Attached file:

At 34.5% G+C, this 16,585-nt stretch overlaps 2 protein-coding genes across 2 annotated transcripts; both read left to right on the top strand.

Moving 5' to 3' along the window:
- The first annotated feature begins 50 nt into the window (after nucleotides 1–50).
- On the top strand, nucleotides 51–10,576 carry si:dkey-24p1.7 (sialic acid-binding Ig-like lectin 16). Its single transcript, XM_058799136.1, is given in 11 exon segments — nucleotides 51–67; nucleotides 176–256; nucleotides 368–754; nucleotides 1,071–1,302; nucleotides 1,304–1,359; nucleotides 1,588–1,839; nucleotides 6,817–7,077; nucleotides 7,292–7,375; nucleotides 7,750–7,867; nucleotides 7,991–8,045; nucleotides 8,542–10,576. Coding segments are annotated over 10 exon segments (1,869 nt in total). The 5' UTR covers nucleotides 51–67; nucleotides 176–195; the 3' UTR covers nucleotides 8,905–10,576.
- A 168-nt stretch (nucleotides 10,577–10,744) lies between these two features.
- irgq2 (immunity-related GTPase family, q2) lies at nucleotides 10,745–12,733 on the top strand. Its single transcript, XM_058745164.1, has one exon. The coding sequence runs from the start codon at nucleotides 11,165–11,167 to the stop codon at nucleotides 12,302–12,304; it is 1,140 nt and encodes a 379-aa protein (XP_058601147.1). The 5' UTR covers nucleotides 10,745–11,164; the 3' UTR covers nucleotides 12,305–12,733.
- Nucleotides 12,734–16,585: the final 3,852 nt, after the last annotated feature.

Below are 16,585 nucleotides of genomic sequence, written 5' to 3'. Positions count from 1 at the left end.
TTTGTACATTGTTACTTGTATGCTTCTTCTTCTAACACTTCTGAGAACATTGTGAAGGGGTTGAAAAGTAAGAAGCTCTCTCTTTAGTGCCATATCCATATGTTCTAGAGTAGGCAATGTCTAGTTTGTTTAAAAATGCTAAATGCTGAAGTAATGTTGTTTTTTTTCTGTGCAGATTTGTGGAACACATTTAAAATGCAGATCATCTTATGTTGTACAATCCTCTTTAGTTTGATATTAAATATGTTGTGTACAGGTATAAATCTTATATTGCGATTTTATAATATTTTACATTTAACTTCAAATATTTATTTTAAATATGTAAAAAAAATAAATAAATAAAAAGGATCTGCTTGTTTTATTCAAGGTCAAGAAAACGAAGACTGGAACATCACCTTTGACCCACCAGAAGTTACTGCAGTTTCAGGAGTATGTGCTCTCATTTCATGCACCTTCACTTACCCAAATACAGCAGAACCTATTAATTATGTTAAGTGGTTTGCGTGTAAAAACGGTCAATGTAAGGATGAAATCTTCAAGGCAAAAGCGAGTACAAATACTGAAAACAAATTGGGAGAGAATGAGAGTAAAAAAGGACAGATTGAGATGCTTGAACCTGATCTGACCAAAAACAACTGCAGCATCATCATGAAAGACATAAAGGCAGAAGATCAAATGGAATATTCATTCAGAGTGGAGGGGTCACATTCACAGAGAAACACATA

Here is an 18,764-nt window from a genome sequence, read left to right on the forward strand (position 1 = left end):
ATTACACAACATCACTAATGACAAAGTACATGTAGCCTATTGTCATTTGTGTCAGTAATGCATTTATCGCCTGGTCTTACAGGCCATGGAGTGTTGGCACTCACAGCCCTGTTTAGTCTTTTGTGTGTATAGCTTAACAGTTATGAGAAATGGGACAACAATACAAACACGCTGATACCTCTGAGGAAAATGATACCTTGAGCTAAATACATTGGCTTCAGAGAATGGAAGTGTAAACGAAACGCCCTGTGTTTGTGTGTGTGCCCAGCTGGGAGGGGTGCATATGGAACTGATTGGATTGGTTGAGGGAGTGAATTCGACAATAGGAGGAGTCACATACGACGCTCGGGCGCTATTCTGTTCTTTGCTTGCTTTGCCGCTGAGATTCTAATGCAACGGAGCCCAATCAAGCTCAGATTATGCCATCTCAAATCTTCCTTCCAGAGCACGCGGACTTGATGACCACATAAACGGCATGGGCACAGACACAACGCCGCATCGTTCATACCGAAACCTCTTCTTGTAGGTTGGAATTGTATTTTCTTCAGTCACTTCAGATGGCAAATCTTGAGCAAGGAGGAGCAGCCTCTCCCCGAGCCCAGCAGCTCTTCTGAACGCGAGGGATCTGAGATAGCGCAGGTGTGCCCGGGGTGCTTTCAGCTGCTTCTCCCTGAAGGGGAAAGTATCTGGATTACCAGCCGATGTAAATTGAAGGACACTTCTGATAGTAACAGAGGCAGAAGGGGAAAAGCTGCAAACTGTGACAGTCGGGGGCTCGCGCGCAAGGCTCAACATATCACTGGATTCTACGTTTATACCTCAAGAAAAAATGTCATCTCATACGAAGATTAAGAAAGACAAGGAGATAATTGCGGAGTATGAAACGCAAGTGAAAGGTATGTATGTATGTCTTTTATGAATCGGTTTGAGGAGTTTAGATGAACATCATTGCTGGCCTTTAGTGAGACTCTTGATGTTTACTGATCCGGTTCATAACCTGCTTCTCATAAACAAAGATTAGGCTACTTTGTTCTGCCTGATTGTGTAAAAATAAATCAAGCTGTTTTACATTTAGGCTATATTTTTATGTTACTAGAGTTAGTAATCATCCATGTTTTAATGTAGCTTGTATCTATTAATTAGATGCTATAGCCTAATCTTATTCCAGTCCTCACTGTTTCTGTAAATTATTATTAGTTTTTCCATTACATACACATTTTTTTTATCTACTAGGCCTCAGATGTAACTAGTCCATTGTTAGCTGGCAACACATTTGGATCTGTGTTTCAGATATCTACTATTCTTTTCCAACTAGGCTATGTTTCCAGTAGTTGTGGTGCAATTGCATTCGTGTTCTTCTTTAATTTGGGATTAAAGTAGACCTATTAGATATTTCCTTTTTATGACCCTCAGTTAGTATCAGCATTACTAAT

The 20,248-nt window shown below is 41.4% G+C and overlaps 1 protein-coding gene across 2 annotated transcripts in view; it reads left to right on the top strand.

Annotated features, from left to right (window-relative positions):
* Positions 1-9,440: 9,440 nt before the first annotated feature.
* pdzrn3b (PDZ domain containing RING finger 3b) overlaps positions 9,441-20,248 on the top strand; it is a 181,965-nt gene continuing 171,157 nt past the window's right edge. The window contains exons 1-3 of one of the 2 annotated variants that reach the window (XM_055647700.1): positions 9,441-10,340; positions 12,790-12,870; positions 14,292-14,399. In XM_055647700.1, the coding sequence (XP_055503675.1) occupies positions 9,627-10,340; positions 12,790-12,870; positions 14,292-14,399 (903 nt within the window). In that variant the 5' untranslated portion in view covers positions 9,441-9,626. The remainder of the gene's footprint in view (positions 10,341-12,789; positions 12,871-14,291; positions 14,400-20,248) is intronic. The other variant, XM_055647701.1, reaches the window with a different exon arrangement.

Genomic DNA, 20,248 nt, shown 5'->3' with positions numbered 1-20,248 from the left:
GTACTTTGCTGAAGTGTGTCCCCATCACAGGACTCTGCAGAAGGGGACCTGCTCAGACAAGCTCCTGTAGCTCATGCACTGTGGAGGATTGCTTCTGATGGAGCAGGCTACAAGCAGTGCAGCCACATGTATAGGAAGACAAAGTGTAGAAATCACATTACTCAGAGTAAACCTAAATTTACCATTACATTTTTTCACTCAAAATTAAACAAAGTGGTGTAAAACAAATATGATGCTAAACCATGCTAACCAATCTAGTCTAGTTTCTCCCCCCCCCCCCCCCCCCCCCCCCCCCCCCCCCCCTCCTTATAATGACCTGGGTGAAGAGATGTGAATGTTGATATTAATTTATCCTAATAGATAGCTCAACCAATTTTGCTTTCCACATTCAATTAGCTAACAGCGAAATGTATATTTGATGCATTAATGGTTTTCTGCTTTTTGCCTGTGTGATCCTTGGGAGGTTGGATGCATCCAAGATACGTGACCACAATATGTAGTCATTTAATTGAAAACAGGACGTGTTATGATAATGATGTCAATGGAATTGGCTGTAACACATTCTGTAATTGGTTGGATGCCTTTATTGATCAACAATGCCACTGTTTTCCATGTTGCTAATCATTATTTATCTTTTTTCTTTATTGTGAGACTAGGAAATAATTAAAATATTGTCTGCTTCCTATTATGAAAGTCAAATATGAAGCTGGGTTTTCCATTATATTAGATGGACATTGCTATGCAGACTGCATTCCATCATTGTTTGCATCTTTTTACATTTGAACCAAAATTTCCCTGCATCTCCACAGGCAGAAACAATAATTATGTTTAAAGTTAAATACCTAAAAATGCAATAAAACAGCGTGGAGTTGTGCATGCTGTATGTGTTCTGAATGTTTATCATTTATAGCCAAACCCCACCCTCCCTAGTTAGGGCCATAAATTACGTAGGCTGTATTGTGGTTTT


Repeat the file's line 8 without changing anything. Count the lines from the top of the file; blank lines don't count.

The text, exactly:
Below are 16,585 nucleotides of genomic sequence, written 5' to 3'. Positions count from 1 at the left end.